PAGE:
Dan Rushton

London vs New York: Which city has the higher average building height?

Many comparisons have been made between these two iconic cities, not least in terms of size, population and other factors like quality of life and the best pizza slice, but we wanted to take a look at the spatial data to give some insights into the differences between their Real Estate.

For this we are happy to once again feature the work of Housing and Spatial Information Specialist Dan Cookson who readers may remember from our 2018 Twitter Guide and a post mapping the 1.5 million new homes built in England over the last decade.

Visualizing the Data

New York City has over 6,000 high-rise buildings in total, 274 of which are skyscrapers standing over 150m tall. By comparison London only has 33, so one might assume that New York has the higher average building height. In his work Dan decided to test this assumption and using open source data from NYC Open Data, Ordnance Survey, and Emu Analytics (who had combined OS Open Map and Environment Agency LIDAR data to create a useful building heights dataset for London) he was able to create the two maps as seen below.

Adjusting the zoom to show just central Manhattan and central London does indeed show that for these areas New York has a higher average building height but when we zoom out to include the city limits, we see that both cities actually have a very similar figure, at a little over 8m.

So, if you are looking for an interesting trick question to include in your next Zoom quiz this is it. Which city has the highest average building height? Answer: Neither - they’re the same.

Additional Analysis

Performing additional analysis shows just how many low buildings there are across the five boroughs of New York City with a twin peak distribution visible.

Analysis of New York Building Heights


Performing the same analysis for London shows a similar but less significant twin peak in the distribution of building heights. One reason for this could be that the building footprint data for London is less detailed than the equivalent for New York which includes low outbuildings and garages.

By combining this type of building height analysis with local population densities it is possible to better understand and describe the actual lived-in density of our cities. This is a hot topic at the moment as the world tries to figure out quite how COVID-19 infection rates relate to city population size and density or indeed household size and density.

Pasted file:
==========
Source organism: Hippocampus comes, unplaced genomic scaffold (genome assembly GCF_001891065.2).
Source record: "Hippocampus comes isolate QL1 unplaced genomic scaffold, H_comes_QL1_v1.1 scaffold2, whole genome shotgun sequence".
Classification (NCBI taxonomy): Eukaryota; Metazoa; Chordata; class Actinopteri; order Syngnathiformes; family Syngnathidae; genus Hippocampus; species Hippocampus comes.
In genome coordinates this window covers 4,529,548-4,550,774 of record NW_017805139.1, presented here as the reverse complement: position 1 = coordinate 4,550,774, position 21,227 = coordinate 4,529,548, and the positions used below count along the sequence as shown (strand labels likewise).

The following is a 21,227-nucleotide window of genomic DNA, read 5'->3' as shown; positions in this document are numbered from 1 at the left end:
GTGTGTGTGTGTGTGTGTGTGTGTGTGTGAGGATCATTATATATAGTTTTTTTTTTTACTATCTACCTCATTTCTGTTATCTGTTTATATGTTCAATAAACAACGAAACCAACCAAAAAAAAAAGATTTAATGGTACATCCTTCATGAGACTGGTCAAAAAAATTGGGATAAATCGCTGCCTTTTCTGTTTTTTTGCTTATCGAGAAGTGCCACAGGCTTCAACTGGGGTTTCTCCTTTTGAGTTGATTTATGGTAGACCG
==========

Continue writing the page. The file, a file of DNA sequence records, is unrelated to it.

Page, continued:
Analysis of London Building Heights


Building Heights Analysis is just one geospatial use case in Real Estate, but there are many more for research teams to consider.

Commercial Market Analysis

Research & Data Science teams in large CRE firms & REITS rely on spatial analysis to deliver market insights that improve the quality of their investment strategies. Whether it’s office, industrial, multifamily or retail - using new types of location data to identify opportunities & predict returns can give a competitive edge in an increasingly competitive market.

Trade Area Analysis

In M&A, trade areas are fundamental to understand where potential acquisition chains’ customers live in relation to existing or potential business sites. By comparing the number of customers by distance from a business site to the number of households in the study area - your analysts can rapidly gauge the opportunity that a potential investment may have, or that an existing portfolio company may be missing.

Site Selection

Using multiple location data streams in the site selection process as a Commercial Real Estate developer is crucial in order to understand catchment and trade areas for your final clients. Whether it’s for retail sites, corporate offices or industrial units - justifying pricing, for both sales and rentals, is more important than ever. Bringing in new datasets relating to credit cards transactions or human mobility can be the difference between closing that big deal, or losing it to your competitor.

One of Dan’s maps was also recently featured in a tweet by a Scottish Member of Parliament and a press report about second home ownership in Scotland amidst a debate around lockdown protocols during the COVID-19 pandemic.

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About the author
Dan Rushton

Dan is the Content Marketing Manager at CARTO. Dan holds a Masters in Electronic Engineering with business experience in development, sales, training and marketing. Prior to joining CARTO, Dan was a Senior Product Marketing Manager at Apple.

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